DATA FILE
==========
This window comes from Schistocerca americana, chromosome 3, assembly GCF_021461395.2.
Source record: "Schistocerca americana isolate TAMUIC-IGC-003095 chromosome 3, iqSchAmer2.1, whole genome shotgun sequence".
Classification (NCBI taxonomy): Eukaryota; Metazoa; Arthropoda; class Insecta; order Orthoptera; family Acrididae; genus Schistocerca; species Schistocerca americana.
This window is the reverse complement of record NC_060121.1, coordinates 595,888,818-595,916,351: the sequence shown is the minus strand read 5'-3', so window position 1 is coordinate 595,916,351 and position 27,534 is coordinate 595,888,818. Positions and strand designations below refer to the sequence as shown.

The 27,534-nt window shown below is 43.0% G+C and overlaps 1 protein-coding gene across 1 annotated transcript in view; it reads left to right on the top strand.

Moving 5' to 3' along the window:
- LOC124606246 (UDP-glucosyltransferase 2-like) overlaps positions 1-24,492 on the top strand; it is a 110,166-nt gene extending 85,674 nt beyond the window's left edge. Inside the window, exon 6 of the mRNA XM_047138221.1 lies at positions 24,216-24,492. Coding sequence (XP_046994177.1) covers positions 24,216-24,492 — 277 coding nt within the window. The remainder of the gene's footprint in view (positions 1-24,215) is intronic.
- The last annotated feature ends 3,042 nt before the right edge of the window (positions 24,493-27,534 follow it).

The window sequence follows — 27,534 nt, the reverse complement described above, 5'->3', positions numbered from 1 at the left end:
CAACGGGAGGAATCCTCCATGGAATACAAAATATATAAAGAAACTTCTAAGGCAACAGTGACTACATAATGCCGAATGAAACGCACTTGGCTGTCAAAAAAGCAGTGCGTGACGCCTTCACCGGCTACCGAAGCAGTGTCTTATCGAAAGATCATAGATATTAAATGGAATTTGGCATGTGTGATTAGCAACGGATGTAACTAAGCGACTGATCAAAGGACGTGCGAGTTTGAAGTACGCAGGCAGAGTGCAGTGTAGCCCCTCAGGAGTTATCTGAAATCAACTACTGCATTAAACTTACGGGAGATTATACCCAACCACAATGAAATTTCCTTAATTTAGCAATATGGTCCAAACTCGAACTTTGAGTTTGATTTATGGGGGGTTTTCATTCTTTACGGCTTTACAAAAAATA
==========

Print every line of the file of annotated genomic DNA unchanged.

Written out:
This window comes from Schistocerca americana, chromosome 3, assembly GCF_021461395.2.
Source record: "Schistocerca americana isolate TAMUIC-IGC-003095 chromosome 3, iqSchAmer2.1, whole genome shotgun sequence".
Classification (NCBI taxonomy): Eukaryota; Metazoa; Arthropoda; class Insecta; order Orthoptera; family Acrididae; genus Schistocerca; species Schistocerca americana.
This window is the reverse complement of record NC_060121.1, coordinates 595,888,818-595,916,351: the sequence shown is the minus strand read 5'-3', so window position 1 is coordinate 595,916,351 and position 27,534 is coordinate 595,888,818. Positions and strand designations below refer to the sequence as shown.

The 27,534-nt window shown below is 43.0% G+C and overlaps 1 protein-coding gene across 1 annotated transcript in view; it reads left to right on the top strand.

Moving 5' to 3' along the window:
- LOC124606246 (UDP-glucosyltransferase 2-like) overlaps positions 1-24,492 on the top strand; it is a 110,166-nt gene extending 85,674 nt beyond the window's left edge. Inside the window, exon 6 of the mRNA XM_047138221.1 lies at positions 24,216-24,492. Coding sequence (XP_046994177.1) covers positions 24,216-24,492 — 277 coding nt within the window. The remainder of the gene's footprint in view (positions 1-24,215) is intronic.
- The last annotated feature ends 3,042 nt before the right edge of the window (positions 24,493-27,534 follow it).

The window sequence follows — 27,534 nt, the reverse complement described above, 5'->3', positions numbered from 1 at the left end:
CAACGGGAGGAATCCTCCATGGAATACAAAATATATAAAGAAACTTCTAAGGCAACAGTGACTACATAATGCCGAATGAAACGCACTTGGCTGTCAAAAAAGCAGTGCGTGACGCCTTCACCGGCTACCGAAGCAGTGTCTTATCGAAAGATCATAGATATTAAATGGAATTTGGCATGTGTGATTAGCAACGGATGTAACTAAGCGACTGATCAAAGGACGTGCGAGTTTGAAGTACGCAGGCAGAGTGCAGTGTAGCCCCTCAGGAGTTATCTGAAATCAACTACTGCATTAAACTTACGGGAGATTATACCCAACCACAATGAAATTTCCTTAATTTAGCAATATGGTCCAAACTCGAACTTTGAGTTTGATTTATGGGGGGTTTTCATTCTTTACGGCTTTACAAAAAATA